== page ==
Kevin Wetmore is an author and professor at Loyola Marymount University. His books include The Theology of Battlestar Galactica, Post-9/11 Horror in American Cinema, and The Empire Triumphant: Race, Religion, and Rebellion in the Star Wars Films. For more information about Kevin, check out his website, Something Wetmore This Way Comes, and to purchase his non-fiction and fiction books, see Amazon.
Many tributes have been pouring out over Facebook and other social media. I understand why. First, 2016 has taken a lot from us. Not that every year doesn’t do its fair share of reaping, but this year’s “in memoriam” looms larger than most, I suspect because those of us who are Gen X (the original fanboys and fangirls, thank you) are seeing our childhood literally pass away. We are used to seeing the elderly pass, those whose achievements we have collectively filed in “the past.” But this year seemed to take those still very much present who also shaped our lives. George Michael, Prince, David Bowie, and Glenn Frey - whether or not you cared for their music, they were the soundtrack of childhood and early youth. Nancy Reagan, first lady for most of the eighties, passed away, as did Gene Wilder - the only Willy Wonka for a certain age set - Florence Henderson (C’mon - Mrs. Brady?), and even Kenny Baker - R2-D2 himself. Alan Rickman hit many of us hard - raise a glass to Professor Snape, one of the bravest fictional characters I have ever read. And now, to lose Carrie Fisher right at year’s end seems wrong, somehow - just cruel.
Okay, at this point you HAVE to know there are going to be spoilers here. It’s unavoidable. Like, even here, in this spoiler alert, I’m just going to throw out that the chick in The Crying Game is really a dude, and that Rosebud was Citizen Kane’s sled (and, apparently, William Randolph Hearst’s nickname for his mistress'…know what? Let’s not go there.) The point is: There be spoilers here! You have been warned. No refunds past this point.
For those not inclined to classical music, “The Well-Tempered Clavier” was written by Johann Sebastian Bach in two books, each consisting of a prelude and fugue in each of the 24 major and minor keys in chromatic order from C major to B minor. The “well-tempered” of the title refers to a type of tuning in which the keys will be in tune with one another. An interesting choice of title for an episode that also shows off intricate patterns, fugues, and characters coming in tune with each other. The entire episode is a bravura score, touching on all the keys of the show. Plus, it’s really hard to play.
HBO’s Game of Thrones played the episodic series structure differently. Think back to the number of genre shows that would end their season with a big climax and perhaps a cliffhanger. This structure was de rigueur. (I’m looking at you, Walking Dead and every Star Trek series from the nineties!) Then, along comes GoT and suddenly the penultimate episode (number nine) is the big climax. The finale is for cleanup, reset, and setting up the next season, not as a cliffhanger, but as the next arc of an ongoing story. Westworld might be following this model.
If you have not seen this episode, or if you are waiting to watch the series, STOP READING! IT WILL RUIN IT FOR YOU!!!!
(Oh, and Bruce Willis is dead. That’s why Haley Joel Osment can see him.)
SEE!?! TOLD YOU!!! STOP READING!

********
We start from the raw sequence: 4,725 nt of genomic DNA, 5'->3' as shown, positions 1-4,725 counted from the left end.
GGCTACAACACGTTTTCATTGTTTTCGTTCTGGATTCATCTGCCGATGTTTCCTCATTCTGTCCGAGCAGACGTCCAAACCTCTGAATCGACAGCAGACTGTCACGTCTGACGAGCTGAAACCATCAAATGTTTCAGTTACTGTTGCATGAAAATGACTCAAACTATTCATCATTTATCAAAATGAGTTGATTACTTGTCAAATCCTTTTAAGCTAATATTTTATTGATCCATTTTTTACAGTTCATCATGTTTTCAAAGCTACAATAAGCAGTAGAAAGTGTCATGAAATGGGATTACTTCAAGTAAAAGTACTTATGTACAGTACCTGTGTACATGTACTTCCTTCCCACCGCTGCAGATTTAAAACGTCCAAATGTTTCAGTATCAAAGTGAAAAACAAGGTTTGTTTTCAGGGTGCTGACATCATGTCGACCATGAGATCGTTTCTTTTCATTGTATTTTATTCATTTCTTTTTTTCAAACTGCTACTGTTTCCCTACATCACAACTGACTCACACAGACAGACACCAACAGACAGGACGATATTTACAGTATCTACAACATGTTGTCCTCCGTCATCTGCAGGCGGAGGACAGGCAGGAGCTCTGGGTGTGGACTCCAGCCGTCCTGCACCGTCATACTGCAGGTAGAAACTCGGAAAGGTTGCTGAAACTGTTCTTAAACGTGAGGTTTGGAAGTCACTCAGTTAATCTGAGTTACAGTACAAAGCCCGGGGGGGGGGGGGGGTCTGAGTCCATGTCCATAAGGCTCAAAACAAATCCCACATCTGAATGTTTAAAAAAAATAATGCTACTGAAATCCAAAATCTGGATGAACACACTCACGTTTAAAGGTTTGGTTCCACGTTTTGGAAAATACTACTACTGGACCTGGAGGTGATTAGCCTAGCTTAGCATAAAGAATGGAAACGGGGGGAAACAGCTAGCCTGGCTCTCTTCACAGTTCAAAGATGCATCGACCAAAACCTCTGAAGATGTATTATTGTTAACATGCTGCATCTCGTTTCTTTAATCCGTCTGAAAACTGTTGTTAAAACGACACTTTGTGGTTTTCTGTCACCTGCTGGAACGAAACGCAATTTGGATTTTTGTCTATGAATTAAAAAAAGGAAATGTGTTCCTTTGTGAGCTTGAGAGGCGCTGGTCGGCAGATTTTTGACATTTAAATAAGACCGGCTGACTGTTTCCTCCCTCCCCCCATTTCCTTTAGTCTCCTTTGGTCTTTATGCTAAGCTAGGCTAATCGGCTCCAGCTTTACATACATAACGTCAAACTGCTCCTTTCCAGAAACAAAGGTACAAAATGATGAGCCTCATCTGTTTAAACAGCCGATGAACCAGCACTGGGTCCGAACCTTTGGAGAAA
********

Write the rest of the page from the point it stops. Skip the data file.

Maeve wakes, dresses, and walks the street. Behind her two men bump, turn, and shoot - one falls. She does not even turn. She is fixed and focused. She enters the Mariposa Saloon and Hotel where she is the madame and relieves Clementine of a newcomer who looks like he plays rough. She insults his manhood, taunts him as he prepares to have sex with her, and then encourages erotic asphyxiation by further insulting him while he assaults her. She dies and wakes on the table looking at Felix.
Nel mezzo del cammin di nostra vita
mi ritrovai per una selva oscura,
ché la diritta via era smarrita.
The opening lines of Dante’s Inferno (which if you have not read, shame on you - go read it and then come back)1, which, roughly translates, “As I had wandered halfway through our life’s way, I found myself in a shadowed wood, for I had lost the straightforward path,” begins an epic journey that takes thirty-three cantos to work its way through nine levels of hell and a whole bunch of sublevels through the craziest landscape you will ever encounter. Hell is full of the famous, the infamous, and the common. Dante keeps fainting, but he keeps going because the woman he loves, Beatrice, sent the poet Virgil to guide him through. Gotta keep going, Virgil reminds him. But Dante, when he is not fainting, is also constantly stopping to chat with the residents of hell.
Whatever happened to Sunday night? Used to be a fanboy/fangirl could enjoy The Simpsons then The X-Files and, if feeling really kooky, maybe watch a late-night rerun of a ST: TNG episode. Now, my goodness, Game of Thrones, The Walking Dead, Preacher, Fear the Walking Dead, Westworld, and Fox’s ongoing animation sort-of-domination have made Sunday a Tivo-filling night. Add in John Oliver, and I’m swamped. [Note to self: Stephen Ogg appears in both The Walking Dead (Simon) and Westworld (Rebus) - crossover character? Is he the thing that ties all of Sunday night’s narratives together? Must watch to see if he shows up in GoT (looks a little Night Watch-y), Simpsons, or Preacher.]1
“It’s a tricky thing - weaving the old into the new.”
Robert Ford to Bernard Lowe
(perhaps speaking of the show itself?)
In our second excursion into the theme park, the plot has thickened, more mysteries are brought forward, and more themes have been revealed. I wish to point out three recurring elements of this episode that point towards a fourth as a means of viewing Westworld: stories, secretsm and player pianos, all of which culminate in ruminations on the real.